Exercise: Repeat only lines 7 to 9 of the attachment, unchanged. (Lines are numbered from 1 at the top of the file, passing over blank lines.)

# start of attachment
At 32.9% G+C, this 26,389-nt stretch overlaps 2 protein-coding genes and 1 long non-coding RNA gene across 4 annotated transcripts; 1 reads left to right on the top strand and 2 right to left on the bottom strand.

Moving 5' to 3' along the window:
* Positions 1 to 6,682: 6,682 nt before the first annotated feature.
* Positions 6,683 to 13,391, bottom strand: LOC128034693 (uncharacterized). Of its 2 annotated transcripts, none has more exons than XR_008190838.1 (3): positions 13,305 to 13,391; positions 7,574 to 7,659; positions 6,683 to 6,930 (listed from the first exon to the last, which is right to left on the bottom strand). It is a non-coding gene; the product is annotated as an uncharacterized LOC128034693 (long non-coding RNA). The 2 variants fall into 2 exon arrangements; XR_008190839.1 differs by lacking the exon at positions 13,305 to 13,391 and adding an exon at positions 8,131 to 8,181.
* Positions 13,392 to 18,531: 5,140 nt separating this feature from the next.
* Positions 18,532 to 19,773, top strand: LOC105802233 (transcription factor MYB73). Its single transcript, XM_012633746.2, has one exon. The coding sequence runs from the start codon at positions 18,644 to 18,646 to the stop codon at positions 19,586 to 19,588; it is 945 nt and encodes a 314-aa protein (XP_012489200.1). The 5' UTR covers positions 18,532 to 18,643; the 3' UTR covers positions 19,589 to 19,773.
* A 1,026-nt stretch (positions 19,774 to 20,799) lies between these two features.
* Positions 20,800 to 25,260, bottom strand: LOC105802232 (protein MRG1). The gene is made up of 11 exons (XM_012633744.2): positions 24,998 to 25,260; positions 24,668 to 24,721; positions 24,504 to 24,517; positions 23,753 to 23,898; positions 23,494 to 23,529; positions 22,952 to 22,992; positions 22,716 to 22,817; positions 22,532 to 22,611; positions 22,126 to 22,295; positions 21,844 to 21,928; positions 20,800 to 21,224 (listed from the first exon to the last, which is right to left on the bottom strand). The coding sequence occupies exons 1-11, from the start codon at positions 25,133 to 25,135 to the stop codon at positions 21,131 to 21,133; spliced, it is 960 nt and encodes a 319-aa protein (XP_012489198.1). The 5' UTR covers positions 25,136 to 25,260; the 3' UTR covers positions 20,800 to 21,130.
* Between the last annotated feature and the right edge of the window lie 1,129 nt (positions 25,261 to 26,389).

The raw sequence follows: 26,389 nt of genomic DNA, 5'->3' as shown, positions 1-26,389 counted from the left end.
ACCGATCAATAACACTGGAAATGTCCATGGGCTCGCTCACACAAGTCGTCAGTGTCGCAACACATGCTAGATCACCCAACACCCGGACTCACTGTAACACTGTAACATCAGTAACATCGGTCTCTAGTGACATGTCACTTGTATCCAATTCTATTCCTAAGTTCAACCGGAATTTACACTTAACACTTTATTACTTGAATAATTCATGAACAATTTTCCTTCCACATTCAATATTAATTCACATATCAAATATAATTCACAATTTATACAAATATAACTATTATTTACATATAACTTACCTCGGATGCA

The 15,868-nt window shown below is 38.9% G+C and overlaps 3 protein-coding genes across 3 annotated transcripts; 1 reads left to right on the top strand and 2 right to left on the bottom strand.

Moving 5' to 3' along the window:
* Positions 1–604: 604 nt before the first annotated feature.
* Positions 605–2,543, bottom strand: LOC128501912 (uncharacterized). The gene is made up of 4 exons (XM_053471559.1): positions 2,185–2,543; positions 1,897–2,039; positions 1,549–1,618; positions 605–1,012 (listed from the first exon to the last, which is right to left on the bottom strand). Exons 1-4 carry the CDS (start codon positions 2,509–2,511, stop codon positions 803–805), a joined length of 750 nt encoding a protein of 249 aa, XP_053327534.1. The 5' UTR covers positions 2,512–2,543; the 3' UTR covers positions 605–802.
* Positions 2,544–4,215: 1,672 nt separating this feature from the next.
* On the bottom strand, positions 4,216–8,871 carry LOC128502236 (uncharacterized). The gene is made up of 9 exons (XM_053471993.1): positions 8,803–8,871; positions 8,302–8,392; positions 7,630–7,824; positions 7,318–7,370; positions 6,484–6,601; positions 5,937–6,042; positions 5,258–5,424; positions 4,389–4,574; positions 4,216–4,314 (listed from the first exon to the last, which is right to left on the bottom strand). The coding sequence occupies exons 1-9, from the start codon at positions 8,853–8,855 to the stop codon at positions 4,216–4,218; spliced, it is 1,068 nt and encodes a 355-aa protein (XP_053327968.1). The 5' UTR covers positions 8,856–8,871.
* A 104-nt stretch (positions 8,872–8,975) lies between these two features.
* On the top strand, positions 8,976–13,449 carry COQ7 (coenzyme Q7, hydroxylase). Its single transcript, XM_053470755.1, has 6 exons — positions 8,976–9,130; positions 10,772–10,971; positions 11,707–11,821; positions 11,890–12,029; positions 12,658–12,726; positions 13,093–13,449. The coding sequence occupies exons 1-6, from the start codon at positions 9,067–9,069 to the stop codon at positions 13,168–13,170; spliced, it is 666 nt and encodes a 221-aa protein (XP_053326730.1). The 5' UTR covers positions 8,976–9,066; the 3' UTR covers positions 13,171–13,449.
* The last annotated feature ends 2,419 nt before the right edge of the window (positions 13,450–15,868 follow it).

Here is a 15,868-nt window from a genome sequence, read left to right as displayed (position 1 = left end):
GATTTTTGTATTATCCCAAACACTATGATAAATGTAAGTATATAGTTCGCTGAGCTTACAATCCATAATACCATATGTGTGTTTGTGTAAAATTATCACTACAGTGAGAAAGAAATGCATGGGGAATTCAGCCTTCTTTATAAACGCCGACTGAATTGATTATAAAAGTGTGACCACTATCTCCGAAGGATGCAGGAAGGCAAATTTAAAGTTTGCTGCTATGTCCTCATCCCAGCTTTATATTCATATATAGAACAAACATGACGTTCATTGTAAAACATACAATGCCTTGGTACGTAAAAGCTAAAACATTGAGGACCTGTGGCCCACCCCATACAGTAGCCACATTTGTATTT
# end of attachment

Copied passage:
* A 1,026-nt stretch (positions 19,774 to 20,799) lies between these two features.
* Positions 20,800 to 25,260, bottom strand: LOC105802232 (protein MRG1). The gene is made up of 11 exons (XM_012633744.2): positions 24,998 to 25,260; positions 24,668 to 24,721; positions 24,504 to 24,517; positions 23,753 to 23,898; positions 23,494 to 23,529; positions 22,952 to 22,992; positions 22,716 to 22,817; positions 22,532 to 22,611; positions 22,126 to 22,295; positions 21,844 to 21,928; positions 20,800 to 21,224 (listed from the first exon to the last, which is right to left on the bottom strand). The coding sequence occupies exons 1-11, from the start codon at positions 25,133 to 25,135 to the stop codon at positions 21,131 to 21,133; spliced, it is 960 nt and encodes a 319-aa protein (XP_012489198.1). The 5' UTR covers positions 25,136 to 25,260; the 3' UTR covers positions 20,800 to 21,130.
* Between the last annotated feature and the right edge of the window lie 1,129 nt (positions 25,261 to 26,389).